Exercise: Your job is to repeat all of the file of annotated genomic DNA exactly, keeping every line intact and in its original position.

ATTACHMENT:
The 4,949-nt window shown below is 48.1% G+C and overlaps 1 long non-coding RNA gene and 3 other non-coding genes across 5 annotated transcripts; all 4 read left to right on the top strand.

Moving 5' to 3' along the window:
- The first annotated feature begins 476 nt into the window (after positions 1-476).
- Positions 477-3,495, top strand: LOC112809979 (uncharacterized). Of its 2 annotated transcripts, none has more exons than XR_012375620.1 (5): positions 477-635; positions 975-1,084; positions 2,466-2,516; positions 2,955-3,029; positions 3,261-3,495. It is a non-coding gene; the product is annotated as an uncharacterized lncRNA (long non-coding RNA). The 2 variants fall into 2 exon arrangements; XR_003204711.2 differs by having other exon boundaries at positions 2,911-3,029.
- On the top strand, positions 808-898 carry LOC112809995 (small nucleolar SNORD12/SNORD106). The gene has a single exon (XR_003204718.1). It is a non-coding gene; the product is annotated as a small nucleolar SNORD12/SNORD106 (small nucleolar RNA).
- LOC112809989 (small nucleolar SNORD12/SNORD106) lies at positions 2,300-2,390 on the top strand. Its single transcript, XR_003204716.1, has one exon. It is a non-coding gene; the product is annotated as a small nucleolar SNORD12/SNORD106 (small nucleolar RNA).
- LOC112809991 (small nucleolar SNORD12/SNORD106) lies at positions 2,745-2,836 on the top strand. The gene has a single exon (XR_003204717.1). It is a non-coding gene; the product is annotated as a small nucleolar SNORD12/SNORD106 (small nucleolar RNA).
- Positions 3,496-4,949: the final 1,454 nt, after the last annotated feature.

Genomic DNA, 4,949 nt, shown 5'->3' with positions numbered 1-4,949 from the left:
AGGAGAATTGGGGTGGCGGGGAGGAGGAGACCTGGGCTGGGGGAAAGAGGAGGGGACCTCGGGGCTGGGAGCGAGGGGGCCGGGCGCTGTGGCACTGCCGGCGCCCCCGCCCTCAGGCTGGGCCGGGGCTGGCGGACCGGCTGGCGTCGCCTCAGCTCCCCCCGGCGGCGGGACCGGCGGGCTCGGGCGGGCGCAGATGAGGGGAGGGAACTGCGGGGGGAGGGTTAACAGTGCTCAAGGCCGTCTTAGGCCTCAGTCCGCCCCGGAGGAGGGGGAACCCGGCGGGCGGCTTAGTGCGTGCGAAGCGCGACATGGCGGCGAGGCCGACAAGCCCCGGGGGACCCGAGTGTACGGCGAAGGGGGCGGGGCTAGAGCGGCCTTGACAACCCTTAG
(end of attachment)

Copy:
The 4,949-nt window shown below is 48.1% G+C and overlaps 1 long non-coding RNA gene and 3 other non-coding genes across 5 annotated transcripts; all 4 read left to right on the top strand.

Moving 5' to 3' along the window:
- The first annotated feature begins 476 nt into the window (after positions 1-476).
- Positions 477-3,495, top strand: LOC112809979 (uncharacterized). Of its 2 annotated transcripts, none has more exons than XR_012375620.1 (5): positions 477-635; positions 975-1,084; positions 2,466-2,516; positions 2,955-3,029; positions 3,261-3,495. It is a non-coding gene; the product is annotated as an uncharacterized lncRNA (long non-coding RNA). The 2 variants fall into 2 exon arrangements; XR_003204711.2 differs by having other exon boundaries at positions 2,911-3,029.
- On the top strand, positions 808-898 carry LOC112809995 (small nucleolar SNORD12/SNORD106). The gene has a single exon (XR_003204718.1). It is a non-coding gene; the product is annotated as a small nucleolar SNORD12/SNORD106 (small nucleolar RNA).
- LOC112809989 (small nucleolar SNORD12/SNORD106) lies at positions 2,300-2,390 on the top strand. Its single transcript, XR_003204716.1, has one exon. It is a non-coding gene; the product is annotated as a small nucleolar SNORD12/SNORD106 (small nucleolar RNA).
- LOC112809991 (small nucleolar SNORD12/SNORD106) lies at positions 2,745-2,836 on the top strand. The gene has a single exon (XR_003204717.1). It is a non-coding gene; the product is annotated as a small nucleolar SNORD12/SNORD106 (small nucleolar RNA).
- Positions 3,496-4,949: the final 1,454 nt, after the last annotated feature.

Genomic DNA, 4,949 nt, shown 5'->3' with positions numbered 1-4,949 from the left:
AGGAGAATTGGGGTGGCGGGGAGGAGGAGACCTGGGCTGGGGGAAAGAGGAGGGGACCTCGGGGCTGGGAGCGAGGGGGCCGGGCGCTGTGGCACTGCCGGCGCCCCCGCCCTCAGGCTGGGCCGGGGCTGGCGGACCGGCTGGCGTCGCCTCAGCTCCCCCCGGCGGCGGGACCGGCGGGCTCGGGCGGGCGCAGATGAGGGGAGGGAACTGCGGGGGGAGGGTTAACAGTGCTCAAGGCCGTCTTAGGCCTCAGTCCGCCCCGGAGGAGGGGGAACCCGGCGGGCGGCTTAGTGCGTGCGAAGCGCGACATGGCGGCGAGGCCGACAAGCCCCGGGGGACCCGAGTGTACGGCGAAGGGGGCGGGGCTAGAGCGGCCTTGACAACCCTTAG